23. 23.
    Mukherjee, Shubhendu S., Michael Kontz, and Steven K. Reinhardt. “Detailed design and evaluation of redundant multi-threading alternatives.” Computer Architecture, 2002. Proceedings. 29th Annual International Symposium on. IEEE, 2002.Google Scholar
  24. 24.
    Reddi, Vijay Janapa, et al. “Voltage emergency prediction: Using signatures to reduce operating margins.” High Performance Computer Architecture, 2009. HPCA 2009. IEEE 15th International Symposium on. IEEE, 2009.Google Scholar
  25. 25.
    Joseph, Russ, David Brooks, and Margaret Martonosi. “Control techniques to eliminate voltage emergencies in high performance processors.” High-Performance Computer Architecture, 2003. HPCA-9 2003. Proceedings. The Ninth International Symposium on. IEEE, 2003.Google Scholar
  26. 26.
    Toburen, Mark C. “Power analysis and instruction scheduling for reduced di/dt in the execution core of high-performance microprocessors.” 1999.Google Scholar
  27. 27.
    SPEC 2006; Standard Performance Evaluation Corporation, www.spec.org/.
  28. 28.
    Firasta, Nadeem, et al. “Intel avx: New frontiers in performance improvements and energy efficiency.” Intel white paper, 2008.Google Scholar
  29. 29.
    Shao, Yakun Sophia, and David Brooks. “Energy characterization and instruction-level energy model of Intel’s Xeon Phi processor.” Low Power Electronics and Design (ISLPED), 2013 IEEE International Symposium on. IEEE, 2013.Google Scholar
  30. 30.
    Hähnel, Marcus, et al. “Measuring energy consumption for short code paths using RAPL.” ACM SIGMETRICS Performance Evaluation Review 40.3 (2012): 13–17.Google Scholar
  31. 31.
    A. Yasin, “A Top-Down Method for Performance Analysis and Counters Architecture,” presented at the Performance Analysis of Systems and Software (ISPASS), 2014 IEEE International Symposium on, 2014.Google Scholar
  32. 32.
    Kihwan C., Soma, R., Pedram, M. Fine-grained dynamic voltage and frequency scaling for precise energy and performance tradeoff based on the ratio of off-chip access to on-chip computation times. Computer-Aided Design of Integrated Circuits and Systems, IEEE Transactions on, 24(1), 18–28, January 2005.Google Scholar
  33. 33.
    Grochowski, Ed, Dave Ayers, and Vivek Tiwari. “Microarchitectural simulation and control of di/dt-induced power supply voltage variation.” High-Performance Computer Architecture, 2002. Proceedings. Eighth International Symposium on. IEEE, 2002.Google Scholar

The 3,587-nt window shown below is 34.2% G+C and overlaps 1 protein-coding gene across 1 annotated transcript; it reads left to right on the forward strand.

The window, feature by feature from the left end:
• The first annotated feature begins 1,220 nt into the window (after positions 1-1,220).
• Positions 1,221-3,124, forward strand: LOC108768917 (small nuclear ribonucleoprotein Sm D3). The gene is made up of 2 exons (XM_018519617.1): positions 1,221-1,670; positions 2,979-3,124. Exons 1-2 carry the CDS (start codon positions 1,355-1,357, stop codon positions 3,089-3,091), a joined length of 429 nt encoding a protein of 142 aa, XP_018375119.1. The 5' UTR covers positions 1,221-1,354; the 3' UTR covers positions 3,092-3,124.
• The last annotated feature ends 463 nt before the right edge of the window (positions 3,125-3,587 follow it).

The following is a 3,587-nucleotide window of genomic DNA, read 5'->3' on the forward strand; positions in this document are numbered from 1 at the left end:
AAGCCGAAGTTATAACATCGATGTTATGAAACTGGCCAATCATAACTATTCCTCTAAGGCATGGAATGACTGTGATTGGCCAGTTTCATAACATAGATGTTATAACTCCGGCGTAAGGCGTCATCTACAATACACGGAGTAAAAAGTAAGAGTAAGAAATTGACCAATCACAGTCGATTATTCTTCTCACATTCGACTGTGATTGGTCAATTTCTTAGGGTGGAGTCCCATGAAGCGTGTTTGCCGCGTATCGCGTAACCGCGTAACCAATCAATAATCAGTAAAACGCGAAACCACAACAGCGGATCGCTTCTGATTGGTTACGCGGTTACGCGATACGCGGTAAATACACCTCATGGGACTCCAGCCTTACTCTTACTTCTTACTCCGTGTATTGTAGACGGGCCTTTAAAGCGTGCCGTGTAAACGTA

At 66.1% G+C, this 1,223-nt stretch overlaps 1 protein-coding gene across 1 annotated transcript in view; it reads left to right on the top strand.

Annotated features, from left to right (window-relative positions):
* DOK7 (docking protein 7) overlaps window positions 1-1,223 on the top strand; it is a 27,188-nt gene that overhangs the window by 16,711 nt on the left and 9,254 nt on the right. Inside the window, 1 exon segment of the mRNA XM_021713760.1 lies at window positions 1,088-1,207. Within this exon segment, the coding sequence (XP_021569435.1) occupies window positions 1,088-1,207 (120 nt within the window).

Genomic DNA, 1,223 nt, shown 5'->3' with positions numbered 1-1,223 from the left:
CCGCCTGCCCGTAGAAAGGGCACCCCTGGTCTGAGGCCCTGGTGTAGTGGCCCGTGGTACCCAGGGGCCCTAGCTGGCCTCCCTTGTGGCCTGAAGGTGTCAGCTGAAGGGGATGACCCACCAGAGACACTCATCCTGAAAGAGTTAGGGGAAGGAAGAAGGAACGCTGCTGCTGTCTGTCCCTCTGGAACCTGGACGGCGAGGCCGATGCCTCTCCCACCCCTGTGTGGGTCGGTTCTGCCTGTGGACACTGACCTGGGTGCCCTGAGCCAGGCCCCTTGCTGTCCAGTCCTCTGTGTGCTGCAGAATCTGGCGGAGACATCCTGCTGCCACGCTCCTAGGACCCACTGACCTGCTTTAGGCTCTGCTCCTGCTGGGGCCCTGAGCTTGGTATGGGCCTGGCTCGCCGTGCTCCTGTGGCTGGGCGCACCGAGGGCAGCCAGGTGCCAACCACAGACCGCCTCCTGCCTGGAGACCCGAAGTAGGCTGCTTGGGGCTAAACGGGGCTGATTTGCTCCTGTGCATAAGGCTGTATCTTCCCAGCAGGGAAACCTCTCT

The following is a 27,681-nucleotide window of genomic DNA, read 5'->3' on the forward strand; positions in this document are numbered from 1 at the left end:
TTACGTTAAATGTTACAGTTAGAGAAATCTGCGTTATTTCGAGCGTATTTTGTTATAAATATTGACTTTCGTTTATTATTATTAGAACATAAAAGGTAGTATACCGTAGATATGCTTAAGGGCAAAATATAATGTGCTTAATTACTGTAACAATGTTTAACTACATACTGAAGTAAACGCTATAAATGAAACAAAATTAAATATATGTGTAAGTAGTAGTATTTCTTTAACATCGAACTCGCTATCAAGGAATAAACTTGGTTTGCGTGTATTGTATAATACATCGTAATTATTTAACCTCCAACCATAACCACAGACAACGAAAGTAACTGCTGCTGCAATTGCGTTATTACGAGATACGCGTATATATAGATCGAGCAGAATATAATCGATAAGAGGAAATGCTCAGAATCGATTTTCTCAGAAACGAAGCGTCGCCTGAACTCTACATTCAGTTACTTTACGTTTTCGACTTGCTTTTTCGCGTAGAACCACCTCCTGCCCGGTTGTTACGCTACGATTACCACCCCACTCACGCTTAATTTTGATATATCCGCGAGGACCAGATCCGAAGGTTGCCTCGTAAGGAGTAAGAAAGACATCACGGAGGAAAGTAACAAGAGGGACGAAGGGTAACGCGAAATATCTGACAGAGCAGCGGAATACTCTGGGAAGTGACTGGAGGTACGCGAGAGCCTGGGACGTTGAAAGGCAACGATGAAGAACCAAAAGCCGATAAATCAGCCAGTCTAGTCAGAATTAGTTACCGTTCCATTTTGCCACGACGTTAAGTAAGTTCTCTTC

34. 34.
    Gupta, Meeta Sharma, et al. “DeCoR: A delayed commit and rollback mechanism for handling inductive noise in processors.” High Performance Computer Architecture, 2008. HPCA 2008. IEEE 14th International Symposium on. IEEE, 2008.Google Scholar
  35. 35.
    Ernst, Dan, et al. “Razor: A low-power pipeline based on circuit-level timing speculation.” Microarchitecture, 2003. MICRO-36. Proceedings. 36th Annual IEEE/ACM International Symposium on. IEEE, 2003.Google Scholar
  36. 36.
    Ernst, Dan, et al. “Razor: circuit-level correction of timing errors for low-power operation.” IEEE Micro 24.6 (2004): 10–20.Google Scholar
  37. 37.
    Gupta, Meeta Sharma, et al. “Towards a software approach to mitigate voltage emergencies.” Low Power Electronics and Design (ISLPED), 2007 ACM/IEEE International Symposium on. IEEE, 2007.Google Scholar
  38. 38.
    Reddi, Vijay Janapa, et al. “Eliminating voltage emergencies via software-guided code transformations.” ACM Transactions on Architecture and Code Optimization (TACO) 7.2 (2010b): 12.Google Scholar
  39. 39.
    Reddi, Vijay Janapa, et al. “Voltage smoothing: Characterizing and mitigating voltage noise in production processors via software-guided thread scheduling.” Microarchitecture (MICRO), 2010 43rd Annual IEEE/ACM International Symposium on. IEEE, 2010a.Google Scholar
  40. 40.
    Reddi, Vijay Janapa, et al. “Voltage noise in production processors.” IEEE micro 31.1 (2011): 20–28.Google Scholar
  41. 41.
    Intel 64 and IA-32 Architectures Software Developer’s Manual, Volume 3, Section 14.9 as of August 2014.Google Scholar
  42. 42.
    Kim, Youngtaek. Characterization and management of voltage noise in multi-core, multi-threaded processors. Diss. 2013.Google Scholar

Copyright information

© Springer Nature Singapore Pte Ltd. 2018

Authors and Affiliations

  • Jawad Haj-Yahya
    • 1
  • Avi Mendelson
    • 2
  • Yosi Ben Asher
    • 3
  • Anupam Chattopadhyay
    • 4
  1. 1.School of Computer Science and EngineeringNanyang Technological UniversitySingaporeSingapore
  2. 2.Department of Computer Science DepartmentTechnion—Israel Institute of TechnologyHaifaIsrael
  3. 3.Department of Computer ScienceUniversity of HaifaHaifaIsrael
  4. 4.School of Computer Science and EngineeringNanyang Technological UniversitySingaporeSingapore

Personalised recommendations